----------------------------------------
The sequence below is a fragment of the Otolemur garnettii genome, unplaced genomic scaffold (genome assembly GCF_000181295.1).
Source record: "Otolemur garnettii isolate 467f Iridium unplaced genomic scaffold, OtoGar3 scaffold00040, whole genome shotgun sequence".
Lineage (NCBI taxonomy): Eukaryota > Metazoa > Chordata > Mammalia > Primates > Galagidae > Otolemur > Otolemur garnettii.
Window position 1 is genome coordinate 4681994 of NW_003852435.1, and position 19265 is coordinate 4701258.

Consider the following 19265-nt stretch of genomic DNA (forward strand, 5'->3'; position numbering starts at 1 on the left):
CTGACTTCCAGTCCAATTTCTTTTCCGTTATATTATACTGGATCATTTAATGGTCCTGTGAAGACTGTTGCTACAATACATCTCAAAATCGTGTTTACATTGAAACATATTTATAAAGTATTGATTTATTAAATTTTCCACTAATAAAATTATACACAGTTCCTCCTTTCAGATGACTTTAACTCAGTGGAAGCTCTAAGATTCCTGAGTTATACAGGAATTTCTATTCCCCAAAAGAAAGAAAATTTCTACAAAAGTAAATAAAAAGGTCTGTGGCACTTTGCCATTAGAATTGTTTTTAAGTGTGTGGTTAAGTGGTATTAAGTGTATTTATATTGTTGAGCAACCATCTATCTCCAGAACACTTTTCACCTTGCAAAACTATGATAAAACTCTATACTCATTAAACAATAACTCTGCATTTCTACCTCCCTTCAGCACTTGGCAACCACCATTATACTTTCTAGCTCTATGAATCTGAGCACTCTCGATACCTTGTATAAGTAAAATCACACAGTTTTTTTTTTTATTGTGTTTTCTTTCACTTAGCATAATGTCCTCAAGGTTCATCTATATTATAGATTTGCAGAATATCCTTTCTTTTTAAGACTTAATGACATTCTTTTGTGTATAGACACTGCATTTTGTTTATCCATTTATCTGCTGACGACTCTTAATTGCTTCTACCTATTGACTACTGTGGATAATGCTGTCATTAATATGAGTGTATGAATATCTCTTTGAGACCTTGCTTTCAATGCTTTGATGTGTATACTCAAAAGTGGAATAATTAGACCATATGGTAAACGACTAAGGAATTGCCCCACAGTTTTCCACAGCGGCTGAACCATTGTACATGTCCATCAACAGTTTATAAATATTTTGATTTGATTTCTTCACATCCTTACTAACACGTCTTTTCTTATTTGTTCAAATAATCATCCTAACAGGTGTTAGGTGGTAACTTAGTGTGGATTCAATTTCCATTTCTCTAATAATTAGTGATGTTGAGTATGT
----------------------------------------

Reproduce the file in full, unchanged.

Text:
The sequence below is a fragment of the Otolemur garnettii genome, unplaced genomic scaffold (genome assembly GCF_000181295.1).
Source record: "Otolemur garnettii isolate 467f Iridium unplaced genomic scaffold, OtoGar3 scaffold00040, whole genome shotgun sequence".
Lineage (NCBI taxonomy): Eukaryota > Metazoa > Chordata > Mammalia > Primates > Galagidae > Otolemur > Otolemur garnettii.
Window position 1 is genome coordinate 4681994 of NW_003852435.1, and position 19265 is coordinate 4701258.

Consider the following 19265-nt stretch of genomic DNA (forward strand, 5'->3'; position numbering starts at 1 on the left):
CTGACTTCCAGTCCAATTTCTTTTCCGTTATATTATACTGGATCATTTAATGGTCCTGTGAAGACTGTTGCTACAATACATCTCAAAATCGTGTTTACATTGAAACATATTTATAAAGTATTGATTTATTAAATTTTCCACTAATAAAATTATACACAGTTCCTCCTTTCAGATGACTTTAACTCAGTGGAAGCTCTAAGATTCCTGAGTTATACAGGAATTTCTATTCCCCAAAAGAAAGAAAATTTCTACAAAAGTAAATAAAAAGGTCTGTGGCACTTTGCCATTAGAATTGTTTTTAAGTGTGTGGTTAAGTGGTATTAAGTGTATTTATATTGTTGAGCAACCATCTATCTCCAGAACACTTTTCACCTTGCAAAACTATGATAAAACTCTATACTCATTAAACAATAACTCTGCATTTCTACCTCCCTTCAGCACTTGGCAACCACCATTATACTTTCTAGCTCTATGAATCTGAGCACTCTCGATACCTTGTATAAGTAAAATCACACAGTTTTTTTTTTTATTGTGTTTTCTTTCACTTAGCATAATGTCCTCAAGGTTCATCTATATTATAGATTTGCAGAATATCCTTTCTTTTTAAGACTTAATGACATTCTTTTGTGTATAGACACTGCATTTTGTTTATCCATTTATCTGCTGACGACTCTTAATTGCTTCTACCTATTGACTACTGTGGATAATGCTGTCATTAATATGAGTGTATGAATATCTCTTTGAGACCTTGCTTTCAATGCTTTGATGTGTATACTCAAAAGTGGAATAATTAGACCATATGGTAAACGACTAAGGAATTGCCCCACAGTTTTCCACAGCGGCTGAACCATTGTACATGTCCATCAACAGTTTATAAATATTTTGATTTGATTTCTTCACATCCTTACTAACACGTCTTTTCTTATTTGTTCAAATAATCATCCTAACAGGTGTTAGGTGGTAACTTAGTGTGGATTCAATTTCCATTTCTCTAATAATTAGTGATGTTGAGTATGT